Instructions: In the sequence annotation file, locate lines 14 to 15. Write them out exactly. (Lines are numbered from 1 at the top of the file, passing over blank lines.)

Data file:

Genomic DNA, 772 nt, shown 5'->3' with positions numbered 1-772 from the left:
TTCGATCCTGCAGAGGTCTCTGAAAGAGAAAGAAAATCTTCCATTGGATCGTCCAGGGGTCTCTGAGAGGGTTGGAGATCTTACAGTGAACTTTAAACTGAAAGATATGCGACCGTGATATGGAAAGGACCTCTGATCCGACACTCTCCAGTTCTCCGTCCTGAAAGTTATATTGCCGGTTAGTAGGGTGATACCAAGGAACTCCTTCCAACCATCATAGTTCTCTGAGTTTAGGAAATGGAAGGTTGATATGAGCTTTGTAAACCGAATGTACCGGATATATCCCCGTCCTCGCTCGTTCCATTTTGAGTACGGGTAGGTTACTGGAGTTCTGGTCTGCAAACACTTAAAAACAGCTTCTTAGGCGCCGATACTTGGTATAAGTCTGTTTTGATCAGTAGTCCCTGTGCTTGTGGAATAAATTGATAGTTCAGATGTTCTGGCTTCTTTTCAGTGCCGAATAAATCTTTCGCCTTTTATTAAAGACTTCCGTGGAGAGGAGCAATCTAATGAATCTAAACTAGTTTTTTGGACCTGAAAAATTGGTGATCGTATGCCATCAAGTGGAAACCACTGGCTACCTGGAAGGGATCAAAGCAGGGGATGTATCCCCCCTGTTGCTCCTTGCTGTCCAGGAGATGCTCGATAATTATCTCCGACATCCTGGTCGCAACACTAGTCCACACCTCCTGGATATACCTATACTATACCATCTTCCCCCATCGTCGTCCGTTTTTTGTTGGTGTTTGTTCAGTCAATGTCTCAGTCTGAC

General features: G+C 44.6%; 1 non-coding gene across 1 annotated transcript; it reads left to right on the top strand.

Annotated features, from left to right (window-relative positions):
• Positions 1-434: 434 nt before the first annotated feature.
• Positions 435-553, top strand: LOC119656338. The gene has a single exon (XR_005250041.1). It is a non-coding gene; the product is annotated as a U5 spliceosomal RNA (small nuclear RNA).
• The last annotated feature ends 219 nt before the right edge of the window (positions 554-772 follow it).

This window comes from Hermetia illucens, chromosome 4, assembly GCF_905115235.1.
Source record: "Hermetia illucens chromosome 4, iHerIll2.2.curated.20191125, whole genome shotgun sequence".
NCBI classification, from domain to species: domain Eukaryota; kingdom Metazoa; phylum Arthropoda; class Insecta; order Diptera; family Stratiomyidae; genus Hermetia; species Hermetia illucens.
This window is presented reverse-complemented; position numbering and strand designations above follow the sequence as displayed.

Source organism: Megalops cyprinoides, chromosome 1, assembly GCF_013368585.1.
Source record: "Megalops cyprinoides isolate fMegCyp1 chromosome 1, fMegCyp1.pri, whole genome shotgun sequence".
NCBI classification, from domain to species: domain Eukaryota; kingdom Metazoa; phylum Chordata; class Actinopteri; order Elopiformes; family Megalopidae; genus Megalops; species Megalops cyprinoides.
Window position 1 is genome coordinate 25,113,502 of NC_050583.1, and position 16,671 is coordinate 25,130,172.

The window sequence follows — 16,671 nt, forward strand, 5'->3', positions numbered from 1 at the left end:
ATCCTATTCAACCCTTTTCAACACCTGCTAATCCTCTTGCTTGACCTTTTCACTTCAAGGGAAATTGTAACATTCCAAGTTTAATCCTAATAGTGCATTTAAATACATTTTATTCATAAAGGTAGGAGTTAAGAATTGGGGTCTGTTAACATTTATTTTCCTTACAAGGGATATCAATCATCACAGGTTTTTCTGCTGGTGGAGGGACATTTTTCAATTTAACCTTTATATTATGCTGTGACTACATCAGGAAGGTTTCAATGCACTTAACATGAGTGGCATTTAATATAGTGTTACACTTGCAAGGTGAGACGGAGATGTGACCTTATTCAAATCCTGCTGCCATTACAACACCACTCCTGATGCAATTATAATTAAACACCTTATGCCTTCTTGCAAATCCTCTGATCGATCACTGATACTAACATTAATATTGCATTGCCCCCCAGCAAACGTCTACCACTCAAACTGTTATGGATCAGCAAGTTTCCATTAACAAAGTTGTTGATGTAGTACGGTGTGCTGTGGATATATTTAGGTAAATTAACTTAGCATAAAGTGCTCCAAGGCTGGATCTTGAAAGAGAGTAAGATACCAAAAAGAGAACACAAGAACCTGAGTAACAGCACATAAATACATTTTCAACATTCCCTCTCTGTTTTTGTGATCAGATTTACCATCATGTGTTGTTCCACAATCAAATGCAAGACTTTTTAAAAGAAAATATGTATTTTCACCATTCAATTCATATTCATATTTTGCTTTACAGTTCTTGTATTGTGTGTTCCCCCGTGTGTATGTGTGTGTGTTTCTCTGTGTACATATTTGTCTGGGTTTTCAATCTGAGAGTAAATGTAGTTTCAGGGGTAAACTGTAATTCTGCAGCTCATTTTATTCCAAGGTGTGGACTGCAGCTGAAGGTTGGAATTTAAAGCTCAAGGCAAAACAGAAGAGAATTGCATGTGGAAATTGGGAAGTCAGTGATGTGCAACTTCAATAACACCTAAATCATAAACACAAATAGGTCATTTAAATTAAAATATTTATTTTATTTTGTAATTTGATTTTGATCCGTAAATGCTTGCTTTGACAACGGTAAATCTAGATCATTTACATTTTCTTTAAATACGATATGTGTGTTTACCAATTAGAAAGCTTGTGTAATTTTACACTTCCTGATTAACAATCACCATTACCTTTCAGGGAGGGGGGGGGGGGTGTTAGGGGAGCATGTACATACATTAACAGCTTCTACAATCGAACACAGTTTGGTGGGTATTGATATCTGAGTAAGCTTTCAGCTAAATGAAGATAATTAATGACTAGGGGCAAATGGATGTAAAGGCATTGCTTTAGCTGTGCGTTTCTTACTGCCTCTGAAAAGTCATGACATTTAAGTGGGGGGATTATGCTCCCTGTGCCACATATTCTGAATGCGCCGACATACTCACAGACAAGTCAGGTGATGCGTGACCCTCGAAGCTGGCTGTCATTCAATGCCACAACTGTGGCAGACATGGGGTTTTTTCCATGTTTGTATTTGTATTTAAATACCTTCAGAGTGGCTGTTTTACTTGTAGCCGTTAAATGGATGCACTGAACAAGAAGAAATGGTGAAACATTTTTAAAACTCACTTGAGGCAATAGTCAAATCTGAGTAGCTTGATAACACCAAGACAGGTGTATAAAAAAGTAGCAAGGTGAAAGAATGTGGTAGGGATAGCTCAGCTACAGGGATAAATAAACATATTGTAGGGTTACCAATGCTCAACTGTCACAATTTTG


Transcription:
NCBI classification, from domain to species: domain Eukaryota; kingdom Metazoa; phylum Chordata; class Actinopteri; order Elopiformes; family Megalopidae; genus Megalops; species Megalops cyprinoides.
Window position 1 is genome coordinate 25,113,502 of NC_050583.1, and position 16,671 is coordinate 25,130,172.